Q: I recently read an article about a man in a hospital who was so incapacitated that his body was useless. Staff disconnected one of the machines that was preventing the man from speaking and asked him if he wanted to continue living like that. He said no and asked them to “pull the plug.” The man’s family gathered around him, and he died shortly afterward. This got me thinking: If your body is useless and you decide not to go on living, is that considered suicide in God’s eyes? What would God think when it was your time for judgment? – M., via firstname.lastname@example.org
A: I study and work in the field of medical ethics. As a congregational rabbi, I also counsel people on end-of-life decisions. On a personal level, my father died in a hospice after a severe head injury caused by a fall. Your question reaches me on many levels.
For centuries, death took its natural course after healing was no longer possible. This is no longer true. Now we can delay death without promoting healing. We know that religious teachings affirm the sacredness of life, and this leads to full support in most religious traditions for medical treatment to extend life by curing disease or providing remission from diseases that can’t be completely cured.
In religious law, a person is simply not permitted to refuse clinically proven life-saving medical treatment. Secular ethics also affirms that it’s not rational to throw away one’s life when healing is possible.
Many people do consider refusing proven medical therapy based on quality-of-life issues. I once counseled a man facing amputation of a gangrenous leg. He loved folk dancing and initially told me he’d rather die from gangrene than face a life without dancing. He eventually changed his mind, but if he had decided to refuse the amputation, his act would, indeed, have been suicide. I’m glad he decided for himself that a broken but healthy life was preferable to an impulsive death.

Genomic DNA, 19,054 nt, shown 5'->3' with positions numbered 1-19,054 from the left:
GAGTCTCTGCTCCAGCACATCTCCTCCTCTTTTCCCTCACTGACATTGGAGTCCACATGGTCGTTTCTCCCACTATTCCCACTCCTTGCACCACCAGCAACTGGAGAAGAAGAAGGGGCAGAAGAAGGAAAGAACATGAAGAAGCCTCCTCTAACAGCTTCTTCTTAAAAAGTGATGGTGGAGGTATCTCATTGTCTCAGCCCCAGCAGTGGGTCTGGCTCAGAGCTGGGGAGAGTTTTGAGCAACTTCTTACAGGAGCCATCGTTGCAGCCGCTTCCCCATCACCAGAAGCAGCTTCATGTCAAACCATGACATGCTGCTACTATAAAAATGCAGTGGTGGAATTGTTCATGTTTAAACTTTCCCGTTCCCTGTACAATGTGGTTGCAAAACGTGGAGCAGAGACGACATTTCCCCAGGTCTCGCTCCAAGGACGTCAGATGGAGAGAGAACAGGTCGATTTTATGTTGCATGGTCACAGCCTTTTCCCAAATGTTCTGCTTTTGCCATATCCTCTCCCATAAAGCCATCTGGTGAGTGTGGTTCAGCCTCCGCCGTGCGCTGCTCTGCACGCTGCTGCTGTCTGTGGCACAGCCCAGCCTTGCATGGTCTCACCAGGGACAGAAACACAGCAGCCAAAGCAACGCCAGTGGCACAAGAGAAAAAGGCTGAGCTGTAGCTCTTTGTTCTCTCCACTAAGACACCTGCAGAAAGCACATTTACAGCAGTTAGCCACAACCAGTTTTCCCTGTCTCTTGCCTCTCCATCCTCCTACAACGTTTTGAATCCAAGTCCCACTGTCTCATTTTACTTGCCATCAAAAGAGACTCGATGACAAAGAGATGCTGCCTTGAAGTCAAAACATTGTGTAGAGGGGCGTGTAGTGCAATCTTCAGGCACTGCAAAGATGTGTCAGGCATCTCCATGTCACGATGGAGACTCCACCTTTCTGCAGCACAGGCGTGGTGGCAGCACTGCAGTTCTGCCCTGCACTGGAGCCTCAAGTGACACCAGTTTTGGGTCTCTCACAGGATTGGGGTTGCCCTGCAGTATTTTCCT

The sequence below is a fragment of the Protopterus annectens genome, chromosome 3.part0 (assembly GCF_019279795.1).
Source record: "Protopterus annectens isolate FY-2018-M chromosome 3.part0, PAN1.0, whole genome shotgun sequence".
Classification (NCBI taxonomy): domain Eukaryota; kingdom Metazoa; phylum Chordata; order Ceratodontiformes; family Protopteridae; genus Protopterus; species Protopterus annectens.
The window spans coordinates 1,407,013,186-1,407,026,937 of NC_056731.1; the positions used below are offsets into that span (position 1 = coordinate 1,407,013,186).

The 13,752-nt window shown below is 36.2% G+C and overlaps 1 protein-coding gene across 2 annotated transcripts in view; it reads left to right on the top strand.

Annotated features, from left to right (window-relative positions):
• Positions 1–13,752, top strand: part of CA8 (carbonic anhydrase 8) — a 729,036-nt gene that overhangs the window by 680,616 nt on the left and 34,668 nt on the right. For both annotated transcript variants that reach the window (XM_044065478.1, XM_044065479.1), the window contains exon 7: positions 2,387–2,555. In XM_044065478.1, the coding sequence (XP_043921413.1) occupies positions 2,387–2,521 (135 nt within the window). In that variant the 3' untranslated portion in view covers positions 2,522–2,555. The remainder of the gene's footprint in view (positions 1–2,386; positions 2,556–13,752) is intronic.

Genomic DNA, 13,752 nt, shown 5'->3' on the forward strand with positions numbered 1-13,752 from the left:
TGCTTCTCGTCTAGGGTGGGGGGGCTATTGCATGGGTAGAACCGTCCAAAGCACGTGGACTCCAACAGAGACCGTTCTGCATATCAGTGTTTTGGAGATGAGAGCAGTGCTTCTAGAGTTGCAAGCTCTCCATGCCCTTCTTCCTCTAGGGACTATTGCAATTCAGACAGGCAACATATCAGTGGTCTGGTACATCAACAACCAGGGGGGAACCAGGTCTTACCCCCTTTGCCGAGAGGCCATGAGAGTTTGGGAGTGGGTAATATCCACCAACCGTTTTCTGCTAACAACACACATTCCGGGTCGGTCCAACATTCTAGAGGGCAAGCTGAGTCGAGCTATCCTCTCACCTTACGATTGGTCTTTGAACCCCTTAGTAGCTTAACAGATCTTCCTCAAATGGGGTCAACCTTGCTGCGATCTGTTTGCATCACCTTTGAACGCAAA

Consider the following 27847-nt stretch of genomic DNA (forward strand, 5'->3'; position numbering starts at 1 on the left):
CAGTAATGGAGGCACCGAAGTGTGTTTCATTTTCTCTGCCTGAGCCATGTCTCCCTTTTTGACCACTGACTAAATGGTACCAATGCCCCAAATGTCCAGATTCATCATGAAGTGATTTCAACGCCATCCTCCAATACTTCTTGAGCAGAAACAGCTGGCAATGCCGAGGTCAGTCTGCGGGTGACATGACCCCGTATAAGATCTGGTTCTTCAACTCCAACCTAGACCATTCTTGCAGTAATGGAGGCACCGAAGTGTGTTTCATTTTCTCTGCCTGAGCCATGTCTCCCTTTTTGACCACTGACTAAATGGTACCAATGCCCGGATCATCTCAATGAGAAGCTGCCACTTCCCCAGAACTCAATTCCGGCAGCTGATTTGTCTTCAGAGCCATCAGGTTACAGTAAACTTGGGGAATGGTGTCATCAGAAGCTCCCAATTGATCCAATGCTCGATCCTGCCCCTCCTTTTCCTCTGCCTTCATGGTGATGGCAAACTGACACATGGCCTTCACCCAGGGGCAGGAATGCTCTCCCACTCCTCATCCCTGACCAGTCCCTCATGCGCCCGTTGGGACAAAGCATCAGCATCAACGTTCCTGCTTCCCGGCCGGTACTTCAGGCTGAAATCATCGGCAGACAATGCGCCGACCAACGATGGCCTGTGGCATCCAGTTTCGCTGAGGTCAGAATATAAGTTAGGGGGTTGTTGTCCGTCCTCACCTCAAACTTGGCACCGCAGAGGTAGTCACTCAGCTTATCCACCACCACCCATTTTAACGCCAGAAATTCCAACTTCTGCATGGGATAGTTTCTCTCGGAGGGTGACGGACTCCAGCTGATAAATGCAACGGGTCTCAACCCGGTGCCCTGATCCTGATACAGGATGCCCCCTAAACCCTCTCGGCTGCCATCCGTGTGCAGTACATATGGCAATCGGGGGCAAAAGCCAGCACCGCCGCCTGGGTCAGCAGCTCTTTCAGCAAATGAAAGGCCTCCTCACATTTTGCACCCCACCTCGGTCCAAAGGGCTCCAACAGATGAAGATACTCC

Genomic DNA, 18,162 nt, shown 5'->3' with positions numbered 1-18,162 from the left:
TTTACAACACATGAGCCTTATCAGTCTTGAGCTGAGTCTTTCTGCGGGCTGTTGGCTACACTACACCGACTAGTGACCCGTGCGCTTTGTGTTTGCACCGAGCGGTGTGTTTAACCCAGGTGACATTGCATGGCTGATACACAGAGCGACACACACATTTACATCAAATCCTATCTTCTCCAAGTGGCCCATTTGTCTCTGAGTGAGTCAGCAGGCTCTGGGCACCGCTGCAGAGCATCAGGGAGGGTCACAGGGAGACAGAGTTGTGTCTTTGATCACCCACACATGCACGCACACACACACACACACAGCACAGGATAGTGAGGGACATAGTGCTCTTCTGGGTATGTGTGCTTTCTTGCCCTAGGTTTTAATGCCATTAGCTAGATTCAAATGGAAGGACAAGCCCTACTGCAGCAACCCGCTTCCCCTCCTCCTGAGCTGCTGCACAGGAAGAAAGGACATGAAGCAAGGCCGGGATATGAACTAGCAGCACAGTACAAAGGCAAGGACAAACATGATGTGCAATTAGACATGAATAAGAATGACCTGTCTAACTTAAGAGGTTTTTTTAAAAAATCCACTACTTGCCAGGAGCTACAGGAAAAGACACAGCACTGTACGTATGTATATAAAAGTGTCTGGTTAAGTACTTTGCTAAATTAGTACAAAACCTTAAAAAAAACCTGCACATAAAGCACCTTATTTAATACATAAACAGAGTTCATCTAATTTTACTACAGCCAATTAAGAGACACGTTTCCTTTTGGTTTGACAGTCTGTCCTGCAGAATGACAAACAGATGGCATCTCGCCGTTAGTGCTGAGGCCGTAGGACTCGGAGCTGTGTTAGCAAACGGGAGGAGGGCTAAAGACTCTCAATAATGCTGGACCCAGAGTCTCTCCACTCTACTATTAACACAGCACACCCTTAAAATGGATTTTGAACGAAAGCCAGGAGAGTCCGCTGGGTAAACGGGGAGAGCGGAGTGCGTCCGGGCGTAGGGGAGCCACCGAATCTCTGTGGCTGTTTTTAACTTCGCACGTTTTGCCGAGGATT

My good friend Tommy (Father Tom Hartman) once took me to visit a young man made a quadriplegic by a motorcycle accident. Tommy told me the man had asked Tommy to kill him because he didn’t want to live with his new physical limitations and could not kill himself. Tom counseled the man, who went on to create an organization to help older quadriplegics counsel new ones and give them hope to live another day.
Most of the impulsive things we do can be reversed later. Suicide is not one of them. Quality-of-life issues ought never to trump life itself.
However, refusing medical treatment that’s not therapeutic and cannot heal is a different ethical and religious question altogether. If all that medical science can do is delay your impending death, it has no place or purpose, and one can decide to remove all external impediments to death. This is not suicide because you’re not refusing healing; instead, you are accepting death. You’re refusing to be poked and prodded and drugged at the end of your life.
It’s unclear to me from your email the precise medical condition of the patient to whom you refer. I presume from the active participation of the medical staff that he was indeed dying, and pulling the plug was therefore an act of mercy, not malevolence.
The troubling element in the case you cited was that apparently the patient had no durable health care proxy or advance directives in place that would have made his wishes clear to the family and the medical staff. They questioned him when he was, no doubt, exhausted and not in full command of his faculties.
We should all take time while we’re still lucid to explain our desires about end-of-life issues. Hospice care also is a compassionate alternative to dying in a busy and distracting hospital setting.
There is a rabbinic story about a dying person being kept alive by the noise of a nearby woodchopper. The rabbinic ruling was that the woodchopper must be silenced so the person could die.
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